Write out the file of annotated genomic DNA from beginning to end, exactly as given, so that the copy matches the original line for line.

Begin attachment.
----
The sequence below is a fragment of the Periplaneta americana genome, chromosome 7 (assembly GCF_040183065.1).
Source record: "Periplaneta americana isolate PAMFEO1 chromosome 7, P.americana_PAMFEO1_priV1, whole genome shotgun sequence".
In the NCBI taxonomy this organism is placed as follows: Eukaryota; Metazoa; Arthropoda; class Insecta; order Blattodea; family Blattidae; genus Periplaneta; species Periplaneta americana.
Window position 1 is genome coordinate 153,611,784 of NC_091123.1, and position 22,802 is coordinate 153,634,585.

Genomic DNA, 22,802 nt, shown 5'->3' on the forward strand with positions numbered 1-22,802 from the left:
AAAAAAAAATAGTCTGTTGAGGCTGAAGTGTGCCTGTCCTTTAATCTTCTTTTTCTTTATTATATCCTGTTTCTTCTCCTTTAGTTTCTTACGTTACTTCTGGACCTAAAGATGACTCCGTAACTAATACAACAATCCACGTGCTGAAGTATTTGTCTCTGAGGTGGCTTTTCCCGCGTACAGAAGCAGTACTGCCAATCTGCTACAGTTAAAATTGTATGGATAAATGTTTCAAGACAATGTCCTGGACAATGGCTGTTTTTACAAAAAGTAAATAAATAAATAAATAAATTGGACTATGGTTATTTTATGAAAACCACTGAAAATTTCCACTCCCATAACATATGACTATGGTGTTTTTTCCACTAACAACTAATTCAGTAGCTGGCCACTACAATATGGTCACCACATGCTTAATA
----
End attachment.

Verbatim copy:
The sequence below is a fragment of the Periplaneta americana genome, chromosome 7 (assembly GCF_040183065.1).
Source record: "Periplaneta americana isolate PAMFEO1 chromosome 7, P.americana_PAMFEO1_priV1, whole genome shotgun sequence".
In the NCBI taxonomy this organism is placed as follows: Eukaryota; Metazoa; Arthropoda; class Insecta; order Blattodea; family Blattidae; genus Periplaneta; species Periplaneta americana.
Window position 1 is genome coordinate 153,611,784 of NC_091123.1, and position 22,802 is coordinate 153,634,585.

Genomic DNA, 22,802 nt, shown 5'->3' on the forward strand with positions numbered 1-22,802 from the left:
AAAAAAAAATAGTCTGTTGAGGCTGAAGTGTGCCTGTCCTTTAATCTTCTTTTTCTTTATTATATCCTGTTTCTTCTCCTTTAGTTTCTTACGTTACTTCTGGACCTAAAGATGACTCCGTAACTAATACAACAATCCACGTGCTGAAGTATTTGTCTCTGAGGTGGCTTTTCCCGCGTACAGAAGCAGTACTGCCAATCTGCTACAGTTAAAATTGTATGGATAAATGTTTCAAGACAATGTCCTGGACAATGGCTGTTTTTACAAAAAGTAAATAAATAAATAAATAAATTGGACTATGGTTATTTTATGAAAACCACTGAAAATTTCCACTCCCATAACATATGACTATGGTGTTTTTTCCACTAACAACTAATTCAGTAGCTGGCCACTACAATATGGTCACCACATGCTTAATA